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Making Your Home Accessible: A Homeowner's Guide

March 6, 2017

Making Your Home Accessible: A Homeowner’s Guide


Last month, we created an infographic that highlighted the impending demand for accessible housing in New Zealand. By 2030, it is estimated that 800,000 Kiwis will have a disability that requires a modification to their home if they wish to remain in it. Right now, only 5% of homes in NZ are suitable for people with disability challenges. Given the low availability of accessible homes, we encourage you to consider making modifications to your  own home far before the need arises.

The LifemarkTM approach

We understand that it’s hard to think about getting older or having a disability when you are still young and healthy. But it’s better to think of it and plan for the future while you still have the option and flexibility. A good way to do this is by adapting or building a home to the LifemarkTM standard, which has been established to ensure the creation of homes that will accommodate homeowners as their needs change over the years. We are big believers in the LifemarkTM standard, which is why we went through the certification process to become a LifemarkTM Product Partner.


LifemarkTM “promotes and endorses well designed homes that are safe and easy to live in for everyone, regardless of age, stage or ability.” If you are interested in creating a home that will do this, we encourage you to check out the LifemarkTM Homeowner’s Guide, which explains their design principles and provides an overview of how they can be implemented in your home.

How to make your home accessible

Based on the suggestions provided by LifemarkTM, we have created a short guide to making your home accessible during all stages of life. While not a comprehensive approach to creating an accessible home, we hope this high-level guide will provide you with some useful discussion points when considering how to make your home accessible.

Entering your home

Starting from the outside of your house, consider how you will enter your home when you return from an outing.


  1. Is the parking area wide enough for everyone to get in and out of the car? You need to think about whether there would be space for a wheelchair to be pulled up alongside the car or whether a specialised van would have space to park.
  2. Is the path into the home slip resistant and well lit? Your goal should be to eliminate obstacles and minimise the risk of a fall.
  3. Is there a covered, level entry into the home? If possible, create an entryway that does not require stairs.
  4. If outdoor stairs are unavoidable, as they are in many properties in New Zealand, you may eventually need to consider installing one of our residential platform lifts to gain entry into your home.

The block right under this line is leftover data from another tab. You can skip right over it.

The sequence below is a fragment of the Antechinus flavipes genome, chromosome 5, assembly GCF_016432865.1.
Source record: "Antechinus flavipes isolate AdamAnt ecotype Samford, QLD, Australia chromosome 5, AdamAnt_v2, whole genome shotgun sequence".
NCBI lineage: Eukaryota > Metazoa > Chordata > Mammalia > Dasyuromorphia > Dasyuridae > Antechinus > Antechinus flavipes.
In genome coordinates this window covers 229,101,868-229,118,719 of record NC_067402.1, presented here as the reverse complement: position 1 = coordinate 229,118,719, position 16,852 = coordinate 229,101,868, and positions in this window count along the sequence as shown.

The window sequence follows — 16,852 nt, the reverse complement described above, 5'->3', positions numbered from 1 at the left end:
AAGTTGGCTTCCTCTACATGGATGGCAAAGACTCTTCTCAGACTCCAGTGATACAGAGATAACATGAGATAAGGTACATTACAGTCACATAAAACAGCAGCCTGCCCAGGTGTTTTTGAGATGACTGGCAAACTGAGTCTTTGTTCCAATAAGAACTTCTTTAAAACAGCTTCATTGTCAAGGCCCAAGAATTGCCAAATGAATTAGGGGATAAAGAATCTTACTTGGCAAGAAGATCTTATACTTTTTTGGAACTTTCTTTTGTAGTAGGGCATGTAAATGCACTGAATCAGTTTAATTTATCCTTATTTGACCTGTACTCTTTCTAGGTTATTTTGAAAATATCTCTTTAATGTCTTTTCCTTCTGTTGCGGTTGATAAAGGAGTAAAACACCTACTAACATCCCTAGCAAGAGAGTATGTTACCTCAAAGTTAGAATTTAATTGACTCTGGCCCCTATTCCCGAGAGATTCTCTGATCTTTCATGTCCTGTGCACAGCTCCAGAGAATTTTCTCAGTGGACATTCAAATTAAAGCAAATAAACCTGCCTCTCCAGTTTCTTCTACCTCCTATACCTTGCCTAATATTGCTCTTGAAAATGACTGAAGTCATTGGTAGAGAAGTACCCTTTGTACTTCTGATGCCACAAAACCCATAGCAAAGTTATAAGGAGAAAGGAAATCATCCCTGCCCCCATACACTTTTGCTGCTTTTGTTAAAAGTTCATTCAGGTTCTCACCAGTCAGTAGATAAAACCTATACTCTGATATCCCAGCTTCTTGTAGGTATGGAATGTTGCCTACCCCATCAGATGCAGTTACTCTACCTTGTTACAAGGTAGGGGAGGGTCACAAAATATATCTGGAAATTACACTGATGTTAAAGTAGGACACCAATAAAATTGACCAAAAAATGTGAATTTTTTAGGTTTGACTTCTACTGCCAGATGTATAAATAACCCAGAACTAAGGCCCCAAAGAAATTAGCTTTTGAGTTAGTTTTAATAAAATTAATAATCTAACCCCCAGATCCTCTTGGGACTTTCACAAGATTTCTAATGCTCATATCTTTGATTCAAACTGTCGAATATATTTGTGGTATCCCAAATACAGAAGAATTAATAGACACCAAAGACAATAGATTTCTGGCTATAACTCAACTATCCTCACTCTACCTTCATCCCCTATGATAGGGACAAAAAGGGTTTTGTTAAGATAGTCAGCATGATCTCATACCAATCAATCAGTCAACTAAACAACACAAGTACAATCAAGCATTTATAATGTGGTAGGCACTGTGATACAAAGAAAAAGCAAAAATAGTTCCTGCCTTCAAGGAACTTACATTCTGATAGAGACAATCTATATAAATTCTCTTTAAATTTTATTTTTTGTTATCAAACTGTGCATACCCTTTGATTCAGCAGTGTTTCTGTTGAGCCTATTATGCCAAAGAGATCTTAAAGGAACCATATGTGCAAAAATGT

Living areas

Once inside the home, think about how easy it is to move from room to room and spend time in your main living areas.


  1. Are hallways wide enough to accommodate wheeled devices? Are there stairs between hallways and rooms? Is lighting in hallways adequate?
  2. In the living areas, are light switches, electric outlets and door handles placed at a convenient height?
  3. Are floors slip resistant? Will it be easy to move a wheelchair across the floors?


A usable kitchen is a key requirement to remaining in the home. Kitchen modifications can greatly benefit you now and in the future.


  1. Is there room for everyone to move around in the kitchen?
  2. Is the dining area in the same room or close by?
  3. Are appliances, cupboards and drawers accessible?
  4. Is the sink within easy reach? Are taps easy to operate?


Ideally, bedrooms will be located on the same floor as other key rooms in the home. If they are not, a stair lift can be installed to allow safe and easy access to upper floors of the home.



  1. Are the bedrooms large enough to accommodate wheeled traffic? Are doorways wide enough to accommodate wheelchairs?
  2. Is there a direct path to the bed and easy access to the bathroom?
  3. Are outlets, light switches and door handles placed at a convenient height throughout the room?


Bathrooms are another room of the house that consistently present problems when mobility issues are encountered. Modifications should be made to ensure at least one bathroom is accessible.


  1. Is the toilet accessible to everyone? Is there at least one bathroom located on the main living level?
  2. Is there a level-entry shower or space to create one when the need arises?
  3. Are basins at a convenient height? Are taps easy to operate?

Solutions for life

While these modifications may only seem useful in your later years, we truly believe that they benefit people of all ages. Families with young children can certainly benefit from wider hallways and safe walking surfaces. Kitchens that have been designed with accessibility in mind are actually more user-friendly for everyone! If you have any questions about modifying your home or installing one of our lifts, we encourage you to contact us today.  We are happy to help you brainstorm ideas to help make your home more accessible.

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Filed under Building codes and standards

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